In fact, those limitations are one of the primary reasons Google developed its own ASIC, known as Tesla processor units (TPUs) to process deep learning algorithms. Google, like most cloud service providers, is making available a range of Intel, GPUs and ASIC processor types and classes that can be used to train and deploy AI engines. In fact, Google recently announced it plans to make TPUs available both in the cloud and at the network edge.
Intel, in the meantime, is betting that an open source nGraph compiler project will make it simple to deploy multiple types of AI engines on top of multiple classes of processors. Other critical ongoing investment areas identified by Intel this week include natural language processing in the form of an NLP Architect and an application programming interface (API) project dubbed Onyx.
Shenoy made it clear that Intel views machine and deep learning algorithms as core functionality that every application to one degree or another will require. To drive awareness of that fundamental shift, Intel is also pouring resources into an AI Academy that promises to teach traditional enterprise developers how to build and employ AI models.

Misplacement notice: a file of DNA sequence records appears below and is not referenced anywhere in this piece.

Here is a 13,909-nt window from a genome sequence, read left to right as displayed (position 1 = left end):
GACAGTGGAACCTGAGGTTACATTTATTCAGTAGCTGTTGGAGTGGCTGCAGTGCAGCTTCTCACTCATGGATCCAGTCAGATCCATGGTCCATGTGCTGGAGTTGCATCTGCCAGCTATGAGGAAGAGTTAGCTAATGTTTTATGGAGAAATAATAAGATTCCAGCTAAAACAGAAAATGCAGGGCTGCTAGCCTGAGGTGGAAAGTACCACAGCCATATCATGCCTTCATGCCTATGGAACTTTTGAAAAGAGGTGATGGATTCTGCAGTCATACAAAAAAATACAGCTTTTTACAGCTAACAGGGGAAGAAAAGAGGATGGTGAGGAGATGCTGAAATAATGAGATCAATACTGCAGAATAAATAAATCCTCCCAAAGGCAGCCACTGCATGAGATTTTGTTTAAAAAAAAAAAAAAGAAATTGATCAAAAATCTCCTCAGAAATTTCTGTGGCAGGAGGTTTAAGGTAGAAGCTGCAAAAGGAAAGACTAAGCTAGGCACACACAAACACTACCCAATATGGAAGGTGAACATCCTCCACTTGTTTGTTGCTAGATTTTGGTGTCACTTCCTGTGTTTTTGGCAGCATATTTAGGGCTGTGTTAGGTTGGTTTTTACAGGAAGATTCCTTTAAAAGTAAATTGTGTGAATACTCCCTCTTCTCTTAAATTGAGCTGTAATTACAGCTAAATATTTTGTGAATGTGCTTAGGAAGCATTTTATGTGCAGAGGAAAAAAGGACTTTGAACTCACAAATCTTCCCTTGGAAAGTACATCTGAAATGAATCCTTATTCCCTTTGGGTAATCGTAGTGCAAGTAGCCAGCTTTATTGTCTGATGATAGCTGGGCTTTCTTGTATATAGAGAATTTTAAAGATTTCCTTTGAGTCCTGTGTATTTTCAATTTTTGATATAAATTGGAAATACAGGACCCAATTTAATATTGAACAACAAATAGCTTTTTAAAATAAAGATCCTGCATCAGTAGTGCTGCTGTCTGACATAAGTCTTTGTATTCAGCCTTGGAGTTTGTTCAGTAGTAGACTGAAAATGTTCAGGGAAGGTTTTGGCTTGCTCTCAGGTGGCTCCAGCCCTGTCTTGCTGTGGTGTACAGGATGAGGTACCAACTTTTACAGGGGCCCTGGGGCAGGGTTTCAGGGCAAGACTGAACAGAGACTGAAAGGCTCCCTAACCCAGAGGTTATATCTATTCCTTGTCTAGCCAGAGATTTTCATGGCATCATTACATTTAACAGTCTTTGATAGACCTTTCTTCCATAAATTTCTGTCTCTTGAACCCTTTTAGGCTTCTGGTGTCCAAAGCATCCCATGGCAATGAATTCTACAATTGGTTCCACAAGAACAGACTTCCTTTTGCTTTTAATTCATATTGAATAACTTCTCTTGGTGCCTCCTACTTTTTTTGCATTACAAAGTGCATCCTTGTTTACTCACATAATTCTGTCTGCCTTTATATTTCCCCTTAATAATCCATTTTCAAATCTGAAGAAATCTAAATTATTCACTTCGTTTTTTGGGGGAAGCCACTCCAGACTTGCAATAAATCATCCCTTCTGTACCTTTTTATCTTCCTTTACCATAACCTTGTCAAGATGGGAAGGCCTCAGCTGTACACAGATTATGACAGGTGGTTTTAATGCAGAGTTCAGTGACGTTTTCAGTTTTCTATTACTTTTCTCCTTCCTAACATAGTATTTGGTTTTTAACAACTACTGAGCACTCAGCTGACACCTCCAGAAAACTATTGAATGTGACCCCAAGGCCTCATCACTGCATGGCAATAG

The one technology Intel at this moment appears to have no interest in when it comes to AI is GPUs. Intel is developing GPU processors for use on desktops, expected sometime in 2020. But as far as the data center is concerned, GPUs are not on the Intel roadmap.
NVIDIA, as the leading provider of GPUs, however, continues to gain ground as usage of various cloud services for building AI applications continues to expand. In fact, NVIDIA is now starting to concentrate on making it simpler to employ AI software technologies by packaging them in containers. Chris Kawalek, a senior product marketing manager of NVIDIA, says the goal now is to make it simpler for data scientists to access and deploy AI technologies that come prepackaged in Docker containers.
“We’re increasing the size of the ecosystem,” says Kawalek.
NVIDIA is also expanding technology alliances with storage vendors such as NetApp to address I/O issues. NetApp and NVIDIA recently announced NetApp ONTAP AI, which integrates NetApp all-Flash storage systems with NVIDIA DGX supercomputers. Octavian Tanase, senior vice president for ONTAP at NetApp, says that combined effort will make it simpler for organizations to set up IT infrastructure optimized for AI workloads.